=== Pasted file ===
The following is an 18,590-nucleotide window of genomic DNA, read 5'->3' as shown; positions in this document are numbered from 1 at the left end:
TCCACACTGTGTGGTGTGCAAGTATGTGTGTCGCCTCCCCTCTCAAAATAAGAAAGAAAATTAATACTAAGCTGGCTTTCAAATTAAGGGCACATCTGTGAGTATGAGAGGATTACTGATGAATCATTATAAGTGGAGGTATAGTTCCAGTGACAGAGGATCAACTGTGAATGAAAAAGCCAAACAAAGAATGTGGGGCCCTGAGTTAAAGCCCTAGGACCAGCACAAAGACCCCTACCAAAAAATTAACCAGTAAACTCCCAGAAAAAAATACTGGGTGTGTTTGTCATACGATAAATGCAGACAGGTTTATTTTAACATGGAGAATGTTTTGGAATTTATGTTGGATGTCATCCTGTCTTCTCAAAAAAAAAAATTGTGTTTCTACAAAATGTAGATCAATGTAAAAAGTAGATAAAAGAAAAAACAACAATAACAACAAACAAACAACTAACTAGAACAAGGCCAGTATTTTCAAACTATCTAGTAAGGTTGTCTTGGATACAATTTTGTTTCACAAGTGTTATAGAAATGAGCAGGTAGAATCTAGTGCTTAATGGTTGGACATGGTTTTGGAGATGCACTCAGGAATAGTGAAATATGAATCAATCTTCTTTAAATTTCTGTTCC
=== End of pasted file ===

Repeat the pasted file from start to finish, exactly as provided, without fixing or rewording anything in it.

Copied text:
The following is an 18,590-nucleotide window of genomic DNA, read 5'->3' as shown; positions in this document are numbered from 1 at the left end:
TCCACACTGTGTGGTGTGCAAGTATGTGTGTCGCCTCCCCTCTCAAAATAAGAAAGAAAATTAATACTAAGCTGGCTTTCAAATTAAGGGCACATCTGTGAGTATGAGAGGATTACTGATGAATCATTATAAGTGGAGGTATAGTTCCAGTGACAGAGGATCAACTGTGAATGAAAAAGCCAAACAAAGAATGTGGGGCCCTGAGTTAAAGCCCTAGGACCAGCACAAAGACCCCTACCAAAAAATTAACCAGTAAACTCCCAGAAAAAAATACTGGGTGTGTTTGTCATACGATAAATGCAGACAGGTTTATTTTAACATGGAGAATGTTTTGGAATTTATGTTGGATGTCATCCTGTCTTCTCAAAAAAAAAAATTGTGTTTCTACAAAATGTAGATCAATGTAAAAAGTAGATAAAAGAAAAAACAACAATAACAACAAACAAACAACTAACTAGAACAAGGCCAGTATTTTCAAACTATCTAGTAAGGTTGTCTTGGATACAATTTTGTTTCACAAGTGTTATAGAAATGAGCAGGTAGAATCTAGTGCTTAATGGTTGGACATGGTTTTGGAGATGCACTCAGGAATAGTGAAATATGAATCAATCTTCTTTAAATTTCTGTTCC